The Committee of 51 and Reformers, No. 2

In 1872, after all the fighting over the New Orleans carcass, the white Democrats were becoming agitated. Some had allied with the Custom House faction, in order to get rid of Gov. Warmoth. Dozens gathered in Lafayette Square, off Canal Street. The meeting included many carpet-baggers and black Republicans, as well. It devolved into a meeting of the anti-Warmoth faction.

The State Militia

The Custom House leaders approached senior white officers in the state militia. Packard (the Custom House faction leader) and his supporters suggested the militia attack the Metropolitans guarding the state house, so as to provoke a crack-down by Federal troops. Eugene Waggaman, the commander, rightly asked Packard how he could be sure the Federal troops would not arrive and arrest the militia under the recently passed Ku Klux Klan law? Packard simply looked at him with his hands in his pockets. Waggaman, a former officer in the Washington Artillery during the war, was suspicious of the Custom House gang. Too, it simply struck him as dis-honorable to attack a force, simply as a ruse. The militia turned down the Custom House gang.

Eventually, Gov. Warmoth won. The legislators at Packard’s saloon eventually found their way back to the state house. The state house was securely guarded by the Metropolitans and the state militia.

Meanwhile, the white Democrats were more and more upset about this breakdown of government and order. They were anxious to restore New Orleans to something like normalcy. Many of them sought a middle ground, somewhere between the reactionary white radicals and the Warmoth carpet-baggers.

A group of merchants, including many members of the new Boston Club, formed the Committee of Fifty-One. They held a mass meeting on the steps of City Hall four days after the close of Mardi Gras. Thousands attended. The Committee included 162 Vice-Presidents. The Committee included the head of Leeds Foundry, Charles Leeds, prominent lawyers and doctors. It included well-known Creole African-Americans. New Orleans was unique in the South in that it had a long tradition of freed blacks who were well-educated and well-travelled. These Creole Blacks similarly sought a more stable government. The Committee also included many working class whites. The Committee included Frederick Ogden Nash, who in just a few years will lead the whites at the Battle of Liberty Place. Edward D. White, the future Supreme Court justice also joined the group.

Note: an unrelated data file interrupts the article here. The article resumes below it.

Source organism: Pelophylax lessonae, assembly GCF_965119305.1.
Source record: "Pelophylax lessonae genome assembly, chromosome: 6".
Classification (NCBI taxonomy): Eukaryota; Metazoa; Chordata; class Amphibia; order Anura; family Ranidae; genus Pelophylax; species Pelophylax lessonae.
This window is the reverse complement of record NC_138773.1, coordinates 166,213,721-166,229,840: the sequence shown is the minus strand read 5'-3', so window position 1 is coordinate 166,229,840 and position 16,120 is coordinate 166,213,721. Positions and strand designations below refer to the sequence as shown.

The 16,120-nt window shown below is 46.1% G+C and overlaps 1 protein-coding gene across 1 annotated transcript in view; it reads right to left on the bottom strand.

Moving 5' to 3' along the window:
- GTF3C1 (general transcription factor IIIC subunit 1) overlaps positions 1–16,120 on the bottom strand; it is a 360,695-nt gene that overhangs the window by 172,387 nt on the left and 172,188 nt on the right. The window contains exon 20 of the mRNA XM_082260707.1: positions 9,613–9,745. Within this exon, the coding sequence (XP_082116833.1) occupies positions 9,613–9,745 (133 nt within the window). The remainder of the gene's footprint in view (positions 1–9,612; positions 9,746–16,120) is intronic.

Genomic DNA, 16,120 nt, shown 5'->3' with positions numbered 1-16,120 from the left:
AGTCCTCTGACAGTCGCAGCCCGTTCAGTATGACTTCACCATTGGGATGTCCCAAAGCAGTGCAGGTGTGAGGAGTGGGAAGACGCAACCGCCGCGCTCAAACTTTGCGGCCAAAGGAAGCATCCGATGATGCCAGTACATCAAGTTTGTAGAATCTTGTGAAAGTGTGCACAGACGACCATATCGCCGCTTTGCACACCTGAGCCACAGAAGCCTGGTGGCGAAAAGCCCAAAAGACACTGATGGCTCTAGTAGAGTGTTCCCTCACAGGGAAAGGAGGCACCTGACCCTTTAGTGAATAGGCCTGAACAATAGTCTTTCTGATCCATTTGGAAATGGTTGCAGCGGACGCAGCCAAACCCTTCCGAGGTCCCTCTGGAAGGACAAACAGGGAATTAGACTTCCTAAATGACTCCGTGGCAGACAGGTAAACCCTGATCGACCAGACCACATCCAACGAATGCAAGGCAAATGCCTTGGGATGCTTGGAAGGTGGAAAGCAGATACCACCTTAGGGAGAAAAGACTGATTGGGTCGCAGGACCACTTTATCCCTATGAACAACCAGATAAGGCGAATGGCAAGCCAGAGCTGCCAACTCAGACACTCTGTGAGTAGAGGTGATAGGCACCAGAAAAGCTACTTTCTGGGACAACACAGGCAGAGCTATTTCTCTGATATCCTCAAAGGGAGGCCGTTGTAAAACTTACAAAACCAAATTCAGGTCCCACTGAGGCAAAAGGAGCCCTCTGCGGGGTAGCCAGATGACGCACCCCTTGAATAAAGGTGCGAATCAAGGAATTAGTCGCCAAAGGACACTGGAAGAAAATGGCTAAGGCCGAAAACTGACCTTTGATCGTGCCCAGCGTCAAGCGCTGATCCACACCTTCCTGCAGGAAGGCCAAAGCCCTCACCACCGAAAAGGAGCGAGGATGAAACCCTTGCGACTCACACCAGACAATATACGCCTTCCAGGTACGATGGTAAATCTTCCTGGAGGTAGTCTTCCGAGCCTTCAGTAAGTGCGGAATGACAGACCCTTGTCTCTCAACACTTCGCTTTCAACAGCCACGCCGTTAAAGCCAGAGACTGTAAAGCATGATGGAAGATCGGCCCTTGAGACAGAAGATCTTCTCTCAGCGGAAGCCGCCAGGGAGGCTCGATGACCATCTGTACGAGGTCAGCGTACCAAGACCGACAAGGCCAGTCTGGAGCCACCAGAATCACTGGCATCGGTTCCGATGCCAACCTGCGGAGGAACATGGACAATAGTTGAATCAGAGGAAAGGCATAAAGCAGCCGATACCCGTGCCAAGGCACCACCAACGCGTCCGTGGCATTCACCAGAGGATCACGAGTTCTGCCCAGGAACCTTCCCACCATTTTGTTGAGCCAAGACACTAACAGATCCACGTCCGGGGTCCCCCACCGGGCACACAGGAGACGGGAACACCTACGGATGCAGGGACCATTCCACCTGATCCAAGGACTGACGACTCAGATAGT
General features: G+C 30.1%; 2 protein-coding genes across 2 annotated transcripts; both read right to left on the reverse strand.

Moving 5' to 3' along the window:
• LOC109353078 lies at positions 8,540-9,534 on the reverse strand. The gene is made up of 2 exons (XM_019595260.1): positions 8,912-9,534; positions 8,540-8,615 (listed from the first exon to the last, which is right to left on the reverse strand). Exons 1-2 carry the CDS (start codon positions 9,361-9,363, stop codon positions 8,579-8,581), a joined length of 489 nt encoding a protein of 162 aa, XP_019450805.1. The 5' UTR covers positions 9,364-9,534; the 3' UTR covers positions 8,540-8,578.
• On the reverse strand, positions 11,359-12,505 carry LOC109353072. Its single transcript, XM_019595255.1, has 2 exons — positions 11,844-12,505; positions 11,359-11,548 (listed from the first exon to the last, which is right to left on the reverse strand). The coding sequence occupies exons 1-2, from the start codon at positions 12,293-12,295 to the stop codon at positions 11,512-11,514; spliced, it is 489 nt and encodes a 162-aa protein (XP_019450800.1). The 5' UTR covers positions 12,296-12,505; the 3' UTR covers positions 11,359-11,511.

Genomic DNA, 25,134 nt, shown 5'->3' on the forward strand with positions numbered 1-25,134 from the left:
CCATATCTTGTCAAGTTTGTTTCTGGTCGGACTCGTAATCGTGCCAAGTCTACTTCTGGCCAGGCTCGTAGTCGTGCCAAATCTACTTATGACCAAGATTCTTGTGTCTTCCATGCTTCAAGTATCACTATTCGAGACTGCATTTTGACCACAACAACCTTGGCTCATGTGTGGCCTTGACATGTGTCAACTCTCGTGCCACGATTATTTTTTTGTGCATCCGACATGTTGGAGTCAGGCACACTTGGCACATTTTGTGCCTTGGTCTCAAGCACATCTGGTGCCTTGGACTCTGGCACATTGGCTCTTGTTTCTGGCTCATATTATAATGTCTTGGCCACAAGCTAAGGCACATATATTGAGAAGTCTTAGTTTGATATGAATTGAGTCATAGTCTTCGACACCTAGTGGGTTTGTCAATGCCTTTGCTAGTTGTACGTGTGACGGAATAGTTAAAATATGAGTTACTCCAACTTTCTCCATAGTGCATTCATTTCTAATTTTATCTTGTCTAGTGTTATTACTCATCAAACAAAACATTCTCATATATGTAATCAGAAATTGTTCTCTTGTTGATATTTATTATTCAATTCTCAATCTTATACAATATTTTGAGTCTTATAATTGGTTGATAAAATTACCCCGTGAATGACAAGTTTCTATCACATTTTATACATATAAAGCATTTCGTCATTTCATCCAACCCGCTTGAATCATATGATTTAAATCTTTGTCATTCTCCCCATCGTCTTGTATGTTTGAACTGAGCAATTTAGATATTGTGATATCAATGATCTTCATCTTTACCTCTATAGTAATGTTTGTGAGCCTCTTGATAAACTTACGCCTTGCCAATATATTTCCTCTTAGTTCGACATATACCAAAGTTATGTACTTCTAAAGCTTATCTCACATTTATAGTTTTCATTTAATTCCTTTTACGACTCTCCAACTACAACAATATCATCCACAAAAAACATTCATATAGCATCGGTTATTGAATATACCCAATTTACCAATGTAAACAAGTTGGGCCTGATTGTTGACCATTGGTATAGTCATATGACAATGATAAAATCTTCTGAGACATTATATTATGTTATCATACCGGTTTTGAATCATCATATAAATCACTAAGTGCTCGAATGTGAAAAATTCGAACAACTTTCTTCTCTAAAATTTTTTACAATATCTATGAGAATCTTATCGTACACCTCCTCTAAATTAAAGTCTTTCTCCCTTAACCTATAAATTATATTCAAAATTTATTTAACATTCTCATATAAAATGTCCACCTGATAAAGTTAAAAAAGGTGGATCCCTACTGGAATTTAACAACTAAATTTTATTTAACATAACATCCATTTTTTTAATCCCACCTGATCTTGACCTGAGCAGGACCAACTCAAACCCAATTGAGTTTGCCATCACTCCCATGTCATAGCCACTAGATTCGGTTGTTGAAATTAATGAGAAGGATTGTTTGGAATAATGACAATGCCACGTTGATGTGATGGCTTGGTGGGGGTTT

The Reform Party

The Committee adopted resolutions supporting a return to work. The resolutions tossed aside any “Lost cause” sentimentality. They called for the creation of a new party, the “Reform” party. They called for a convention to select candidates, regardless of color and previous political association. They adopted a platform lamenting that the lack of “political sympathy” between the black and white races of Louisiana had rendered her a “victim to the most frightful spoliation and robbery.” The party platform attacked the Warmoth regime. But, they did not address the issues of sharing transportation between the races or discuss the many white and black men then supporting the Warmoth regime. That was still an issue too sensitive.

Lt-Gov. Pinchback’s newspaper, the Louisianian, criticized the Reform party as hypocritical. They would seek black support, but would not share a carriage or trolley car with a black man. Still, this was the first movement toward something like equality. Similar movements occurred across the South, as whites tired of Federal occupation.

Justin A. Nystrom, New Orleans: After the Civil War (Baltimore: Johns Hopkins Press 2010), p. 118-120

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